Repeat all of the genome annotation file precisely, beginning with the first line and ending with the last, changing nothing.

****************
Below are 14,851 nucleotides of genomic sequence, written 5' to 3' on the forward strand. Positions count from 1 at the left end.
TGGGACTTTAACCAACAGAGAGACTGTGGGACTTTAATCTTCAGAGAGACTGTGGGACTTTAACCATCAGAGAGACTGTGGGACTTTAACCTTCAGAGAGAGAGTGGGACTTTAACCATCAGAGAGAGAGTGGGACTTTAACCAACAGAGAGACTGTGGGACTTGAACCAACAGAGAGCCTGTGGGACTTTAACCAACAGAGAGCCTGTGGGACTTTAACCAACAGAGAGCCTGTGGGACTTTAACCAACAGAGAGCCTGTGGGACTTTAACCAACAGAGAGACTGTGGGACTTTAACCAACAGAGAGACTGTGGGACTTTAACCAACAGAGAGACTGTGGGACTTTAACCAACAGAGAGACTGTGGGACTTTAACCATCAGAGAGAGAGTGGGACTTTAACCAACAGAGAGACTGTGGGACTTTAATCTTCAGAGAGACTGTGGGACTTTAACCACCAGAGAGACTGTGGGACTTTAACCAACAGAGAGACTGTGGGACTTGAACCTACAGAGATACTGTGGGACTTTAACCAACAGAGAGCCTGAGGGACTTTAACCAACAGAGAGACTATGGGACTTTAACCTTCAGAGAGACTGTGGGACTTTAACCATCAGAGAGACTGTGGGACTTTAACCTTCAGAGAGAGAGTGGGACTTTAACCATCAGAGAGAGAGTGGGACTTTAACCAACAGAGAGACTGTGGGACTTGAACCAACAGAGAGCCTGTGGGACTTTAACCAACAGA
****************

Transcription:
Below are 14,851 nucleotides of genomic sequence, written 5' to 3' on the forward strand. Positions count from 1 at the left end.
TGGGACTTTAACCAACAGAGAGACTGTGGGACTTTAATCTTCAGAGAGACTGTGGGACTTTAACCATCAGAGAGACTGTGGGACTTTAACCTTCAGAGAGAGAGTGGGACTTTAACCATCAGAGAGAGAGTGGGACTTTAACCAACAGAGAGACTGTGGGACTTGAACCAACAGAGAGCCTGTGGGACTTTAACCAACAGAGAGCCTGTGGGACTTTAACCAACAGAGAGCCTGTGGGACTTTAACCAACAGAGAGCCTGTGGGACTTTAACCAACAGAGAGACTGTGGGACTTTAACCAACAGAGAGACTGTGGGACTTTAACCAACAGAGAGACTGTGGGACTTTAACCAACAGAGAGACTGTGGGACTTTAACCATCAGAGAGAGAGTGGGACTTTAACCAACAGAGAGACTGTGGGACTTTAATCTTCAGAGAGACTGTGGGACTTTAACCACCAGAGAGACTGTGGGACTTTAACCAACAGAGAGACTGTGGGACTTGAACCTACAGAGATACTGTGGGACTTTAACCAACAGAGAGCCTGAGGGACTTTAACCAACAGAGAGACTATGGGACTTTAACCTTCAGAGAGACTGTGGGACTTTAACCATCAGAGAGACTGTGGGACTTTAACCTTCAGAGAGAGAGTGGGACTTTAACCATCAGAGAGAGAGTGGGACTTTAACCAACAGAGAGACTGTGGGACTTGAACCAACAGAGAGCCTGTGGGACTTTAACCAACAGA